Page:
My community has a AAA rating on LTGO bonds. Almost all of these bonds have been issued for public-private development projects without voter approval. This kind of stuff has been going on throughout the country.Fitch says our level of debt is high relative to revenues (that's a gross understatement!), but not to worry because these LTGO bonds are all covered by earmarked tax revenues. What is meant by this is tax capture plans (tax increment financing) associated with the bonds for specific development projects.I seriously doubt Fitch has ever bothered to look at these plans (e.g., one that assumes 3.5% annual increases in taxable value—taxable value is capped at CPI-U until property is sold). As with much else in real estate, recent developments, especially commercial, have seen declines in value, and what is presumed to have been a major success story (not!) from c. 2000 is now seeing a lot of condos, bought at that time, up for sale for less than the original price (ones bought during the bubble are seriously under water and several are in foreclosure).One development (the one we've been trying to kill) has bonds with no development to pay them off (so far only about 1/7 of what they plan to spend). Two other developments, with lower bond expenditures, have only been very partially completed and will only generate enough tax capture to ever cover bond servicing costs many years down the road if inflation picks up considerably. Others (including parking garages) are supposed to be paid for by a combination of tax capture and revenues, only the revenues are far less than hoped. Other tax capture plans are not generating enough taxes because taxable values have not gone up enough or the taxable values had to be restarted from a lower point after a foreclosure sale (I'd love to see some national statistics on what % of public-private development projects end up in foreclosure compared to private-only projects).At any rate, the bottom line is that tax capture from developed properties is not coming close to paying for LTGO bond servicing costs. Politically, a lot of this is masked, of course, but ultimately the bonds are being subsidized by cuts to public services.I don't know how this should be factored in for muni bond investors, but they should be aware that LTGO bonds related to development projects very likely are not self-supporting. I doubt the community would follow my suggestion that we default on all the bonds for development projects and argue we still deserve a good credit rating for GO bonds we vote for and cover with a specified millage.Tar and feathers is still a good alternative.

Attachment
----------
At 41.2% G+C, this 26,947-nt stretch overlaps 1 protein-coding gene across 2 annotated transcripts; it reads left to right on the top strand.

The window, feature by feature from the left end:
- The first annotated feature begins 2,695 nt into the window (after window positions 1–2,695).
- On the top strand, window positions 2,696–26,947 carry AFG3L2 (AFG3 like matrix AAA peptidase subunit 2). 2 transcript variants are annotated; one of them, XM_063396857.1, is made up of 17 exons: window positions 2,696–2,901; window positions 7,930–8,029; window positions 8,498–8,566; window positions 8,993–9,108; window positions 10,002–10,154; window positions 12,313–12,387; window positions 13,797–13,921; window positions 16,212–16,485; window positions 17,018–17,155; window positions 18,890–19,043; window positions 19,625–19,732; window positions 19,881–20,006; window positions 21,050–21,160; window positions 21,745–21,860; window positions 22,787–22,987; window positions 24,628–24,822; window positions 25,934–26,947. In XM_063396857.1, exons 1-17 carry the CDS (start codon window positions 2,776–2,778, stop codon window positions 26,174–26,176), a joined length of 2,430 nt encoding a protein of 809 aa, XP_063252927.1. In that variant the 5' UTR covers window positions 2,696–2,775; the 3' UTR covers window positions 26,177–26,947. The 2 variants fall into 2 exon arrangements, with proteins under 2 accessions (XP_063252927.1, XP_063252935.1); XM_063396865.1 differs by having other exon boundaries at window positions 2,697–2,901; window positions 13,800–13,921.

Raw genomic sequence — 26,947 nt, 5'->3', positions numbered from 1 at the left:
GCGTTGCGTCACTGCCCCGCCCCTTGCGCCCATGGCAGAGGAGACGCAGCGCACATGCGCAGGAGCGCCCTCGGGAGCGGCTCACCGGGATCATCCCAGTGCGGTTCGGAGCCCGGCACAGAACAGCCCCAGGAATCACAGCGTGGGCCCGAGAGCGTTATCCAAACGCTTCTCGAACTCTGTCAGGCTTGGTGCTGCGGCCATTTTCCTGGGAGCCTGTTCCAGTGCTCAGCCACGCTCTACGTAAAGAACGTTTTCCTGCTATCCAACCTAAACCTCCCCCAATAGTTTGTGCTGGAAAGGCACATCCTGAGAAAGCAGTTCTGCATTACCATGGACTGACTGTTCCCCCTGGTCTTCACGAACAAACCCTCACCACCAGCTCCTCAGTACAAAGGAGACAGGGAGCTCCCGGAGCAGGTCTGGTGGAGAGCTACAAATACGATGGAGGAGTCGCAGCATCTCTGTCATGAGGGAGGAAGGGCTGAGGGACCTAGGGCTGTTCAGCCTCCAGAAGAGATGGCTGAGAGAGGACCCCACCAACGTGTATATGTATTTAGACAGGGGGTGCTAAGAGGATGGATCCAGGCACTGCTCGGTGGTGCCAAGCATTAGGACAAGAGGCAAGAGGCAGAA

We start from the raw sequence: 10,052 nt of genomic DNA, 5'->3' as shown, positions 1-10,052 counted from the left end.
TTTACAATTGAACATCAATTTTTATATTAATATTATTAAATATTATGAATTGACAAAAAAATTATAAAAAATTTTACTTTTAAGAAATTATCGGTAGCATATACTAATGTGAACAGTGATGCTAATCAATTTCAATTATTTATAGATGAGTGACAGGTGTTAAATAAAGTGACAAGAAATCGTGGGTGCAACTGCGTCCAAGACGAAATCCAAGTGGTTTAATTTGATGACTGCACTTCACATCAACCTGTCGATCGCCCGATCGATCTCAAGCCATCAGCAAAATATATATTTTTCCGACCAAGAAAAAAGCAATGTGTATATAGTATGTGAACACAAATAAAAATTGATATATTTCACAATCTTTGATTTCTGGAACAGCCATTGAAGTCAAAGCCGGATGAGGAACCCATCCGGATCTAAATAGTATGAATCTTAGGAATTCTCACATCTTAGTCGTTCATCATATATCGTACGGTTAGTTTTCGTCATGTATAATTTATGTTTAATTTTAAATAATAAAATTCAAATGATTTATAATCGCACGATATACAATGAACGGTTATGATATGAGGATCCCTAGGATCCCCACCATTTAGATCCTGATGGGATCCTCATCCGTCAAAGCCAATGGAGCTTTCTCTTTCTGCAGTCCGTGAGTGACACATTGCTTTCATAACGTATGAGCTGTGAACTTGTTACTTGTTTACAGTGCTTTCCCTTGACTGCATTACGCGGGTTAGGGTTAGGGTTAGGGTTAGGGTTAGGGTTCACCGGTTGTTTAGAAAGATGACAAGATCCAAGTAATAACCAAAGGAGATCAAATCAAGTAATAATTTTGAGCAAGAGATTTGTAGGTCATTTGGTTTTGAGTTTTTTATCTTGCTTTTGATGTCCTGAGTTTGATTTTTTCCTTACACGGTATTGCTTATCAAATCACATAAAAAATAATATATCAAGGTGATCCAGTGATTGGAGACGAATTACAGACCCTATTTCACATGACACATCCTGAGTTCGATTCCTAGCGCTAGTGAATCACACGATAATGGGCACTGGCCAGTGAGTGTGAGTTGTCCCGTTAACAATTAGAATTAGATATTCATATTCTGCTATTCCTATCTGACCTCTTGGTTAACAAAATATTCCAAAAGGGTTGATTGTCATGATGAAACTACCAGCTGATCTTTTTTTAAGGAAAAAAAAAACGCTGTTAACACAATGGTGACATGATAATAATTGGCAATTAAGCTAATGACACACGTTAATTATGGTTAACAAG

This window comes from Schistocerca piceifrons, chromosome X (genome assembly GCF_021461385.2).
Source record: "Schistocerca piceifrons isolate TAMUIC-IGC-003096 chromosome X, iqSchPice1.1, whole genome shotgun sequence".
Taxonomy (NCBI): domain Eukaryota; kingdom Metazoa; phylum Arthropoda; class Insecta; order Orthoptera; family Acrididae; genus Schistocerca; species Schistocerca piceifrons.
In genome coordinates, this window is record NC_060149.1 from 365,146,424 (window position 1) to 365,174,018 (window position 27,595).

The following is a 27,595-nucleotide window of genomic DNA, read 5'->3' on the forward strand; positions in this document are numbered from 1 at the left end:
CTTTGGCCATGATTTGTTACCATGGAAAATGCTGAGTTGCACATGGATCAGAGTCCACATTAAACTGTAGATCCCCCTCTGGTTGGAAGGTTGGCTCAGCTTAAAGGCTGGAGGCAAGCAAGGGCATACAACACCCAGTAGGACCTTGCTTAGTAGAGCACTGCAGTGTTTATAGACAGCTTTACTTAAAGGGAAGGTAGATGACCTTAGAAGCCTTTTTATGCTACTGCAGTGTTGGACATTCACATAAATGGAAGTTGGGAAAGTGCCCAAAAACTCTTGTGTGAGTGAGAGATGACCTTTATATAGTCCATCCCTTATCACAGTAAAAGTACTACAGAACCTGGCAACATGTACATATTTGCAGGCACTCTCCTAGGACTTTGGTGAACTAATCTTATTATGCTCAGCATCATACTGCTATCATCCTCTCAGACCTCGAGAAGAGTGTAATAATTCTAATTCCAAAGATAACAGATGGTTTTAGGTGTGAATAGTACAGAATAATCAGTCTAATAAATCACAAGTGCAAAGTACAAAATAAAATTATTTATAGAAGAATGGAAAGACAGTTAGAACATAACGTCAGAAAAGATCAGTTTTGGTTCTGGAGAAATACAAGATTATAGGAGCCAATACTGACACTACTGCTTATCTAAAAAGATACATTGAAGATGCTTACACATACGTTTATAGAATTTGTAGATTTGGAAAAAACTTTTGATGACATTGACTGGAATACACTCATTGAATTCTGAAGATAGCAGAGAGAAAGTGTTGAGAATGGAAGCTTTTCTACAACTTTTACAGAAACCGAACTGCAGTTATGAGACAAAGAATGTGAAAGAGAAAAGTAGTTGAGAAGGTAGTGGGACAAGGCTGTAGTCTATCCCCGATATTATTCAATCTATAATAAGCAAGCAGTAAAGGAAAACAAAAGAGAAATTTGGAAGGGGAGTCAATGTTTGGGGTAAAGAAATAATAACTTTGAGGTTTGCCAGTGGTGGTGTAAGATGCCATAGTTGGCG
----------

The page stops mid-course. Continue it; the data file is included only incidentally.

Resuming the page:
<ultimately the bonds are being subsidized by cuts to public services.>This is an excellent point.Clearly, a scrutiny of municipal bonds should be on the list of factors to consider when choosing a place to live.Wendy
Wendy,I think certainly looking at a community's indebtedness and approach to development has become a factor in choosing a place to live, even though I'm sure it wasn't something most of us used to think about. Beware of anywhere with a downtown development authority or the like, with earmarked tax revenues, unless you have a vested interest in downtowns at the expense of police and emergency and neighborhoods. And beware of officials who pump public-private development as a win-win. We get told these things will generate new tax revenues, only we aren't told it will take 30 years before the added taxes will go for anything but the development. Inevitably they say public expenditures (usually bonds), will be paid for by the added taxes, as if all developments succeed (just from the communities in my immediate vicinity, there are a half dozen public-private projects that have been aborted or cut short and twice that many private only developments that have gone under before completion). The possibility that taxable values will fall short for tax capture plans seems never to have occurred to anybody but me. I estimate, smoke and mirrors financing aside, the pursuit of public-private development (including planning for developments that so far remain on the drawing board and economic development initiatives that have brought neither jobs nor new revenues) has drained at least $1 million a year for the last decade from public services, with drainage rising. And that assumes we kill the beast that seeks to eat us all.As to muni bonds, historically munis don't default much. We know communities have unfunded pension obligations and that state governments have cut way back in revenue sharing (I think we're losing another 20% to the general fund this year). I presume grants and sharing from the feds will be high up on the budget cutting list. So, communities that have been borrowing on hope are going to get squeezed. Will it lead to default? Hard to tell. But I'd want a lot higher return for these project bonds than the ratings suggest.
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